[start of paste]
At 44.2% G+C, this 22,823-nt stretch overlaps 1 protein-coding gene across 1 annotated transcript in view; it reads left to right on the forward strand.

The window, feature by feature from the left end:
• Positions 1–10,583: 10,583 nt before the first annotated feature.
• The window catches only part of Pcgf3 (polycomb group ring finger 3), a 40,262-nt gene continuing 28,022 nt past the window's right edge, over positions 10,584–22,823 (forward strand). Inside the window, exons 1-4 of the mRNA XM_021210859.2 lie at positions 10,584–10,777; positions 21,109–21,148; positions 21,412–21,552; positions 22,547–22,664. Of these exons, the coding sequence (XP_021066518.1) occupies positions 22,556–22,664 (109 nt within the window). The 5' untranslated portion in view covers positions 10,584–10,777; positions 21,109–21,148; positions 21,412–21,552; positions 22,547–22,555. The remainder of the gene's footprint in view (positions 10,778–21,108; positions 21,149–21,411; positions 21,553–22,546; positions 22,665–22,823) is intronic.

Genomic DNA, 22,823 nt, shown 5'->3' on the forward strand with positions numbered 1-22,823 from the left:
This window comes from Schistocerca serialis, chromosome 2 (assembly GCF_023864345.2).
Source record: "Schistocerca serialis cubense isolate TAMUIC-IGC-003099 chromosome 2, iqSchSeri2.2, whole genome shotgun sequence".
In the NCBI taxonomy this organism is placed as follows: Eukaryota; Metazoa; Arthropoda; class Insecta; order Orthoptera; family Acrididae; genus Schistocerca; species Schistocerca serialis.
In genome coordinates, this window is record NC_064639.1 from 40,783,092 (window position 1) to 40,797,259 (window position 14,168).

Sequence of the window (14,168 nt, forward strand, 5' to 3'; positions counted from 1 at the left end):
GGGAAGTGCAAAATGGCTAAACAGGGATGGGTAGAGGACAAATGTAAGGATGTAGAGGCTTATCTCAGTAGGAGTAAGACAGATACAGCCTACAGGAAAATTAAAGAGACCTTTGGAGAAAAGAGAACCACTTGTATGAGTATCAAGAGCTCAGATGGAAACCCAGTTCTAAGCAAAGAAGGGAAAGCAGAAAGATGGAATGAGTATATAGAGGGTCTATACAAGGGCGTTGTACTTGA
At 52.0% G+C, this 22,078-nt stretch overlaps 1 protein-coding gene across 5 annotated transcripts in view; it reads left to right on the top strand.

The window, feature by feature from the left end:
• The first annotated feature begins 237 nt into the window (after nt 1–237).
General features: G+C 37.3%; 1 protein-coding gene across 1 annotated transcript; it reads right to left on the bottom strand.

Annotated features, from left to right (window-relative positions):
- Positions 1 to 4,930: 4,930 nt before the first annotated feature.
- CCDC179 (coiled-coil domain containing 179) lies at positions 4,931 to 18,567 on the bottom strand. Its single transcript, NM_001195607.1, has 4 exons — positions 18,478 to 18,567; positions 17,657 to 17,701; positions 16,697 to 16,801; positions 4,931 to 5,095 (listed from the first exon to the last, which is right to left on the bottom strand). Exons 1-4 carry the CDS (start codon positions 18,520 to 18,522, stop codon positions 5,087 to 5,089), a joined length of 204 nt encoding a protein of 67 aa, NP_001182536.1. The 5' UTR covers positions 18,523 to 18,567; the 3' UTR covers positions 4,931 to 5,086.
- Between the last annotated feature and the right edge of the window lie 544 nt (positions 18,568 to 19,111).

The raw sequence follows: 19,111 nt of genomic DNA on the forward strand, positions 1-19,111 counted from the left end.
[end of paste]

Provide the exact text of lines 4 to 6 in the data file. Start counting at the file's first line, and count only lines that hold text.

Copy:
• The window catches only part of Pcgf3 (polycomb group ring finger 3), a 40,262-nt gene continuing 28,022 nt past the window's right edge, over positions 10,584–22,823 (forward strand). Inside the window, exons 1-4 of the mRNA XM_021210859.2 lie at positions 10,584–10,777; positions 21,109–21,148; positions 21,412–21,552; positions 22,547–22,664. Of these exons, the coding sequence (XP_021066518.1) occupies positions 22,556–22,664 (109 nt within the window). The 5' untranslated portion in view covers positions 10,584–10,777; positions 21,109–21,148; positions 21,412–21,552; positions 22,547–22,555. The remainder of the gene's footprint in view (positions 10,778–21,108; positions 21,149–21,411; positions 21,553–22,546; positions 22,665–22,823) is intronic.

Genomic DNA, 22,823 nt, shown 5'->3' on the forward strand with positions numbered 1-22,823 from the left:
This window comes from Schistocerca serialis, chromosome 2 (assembly GCF_023864345.2).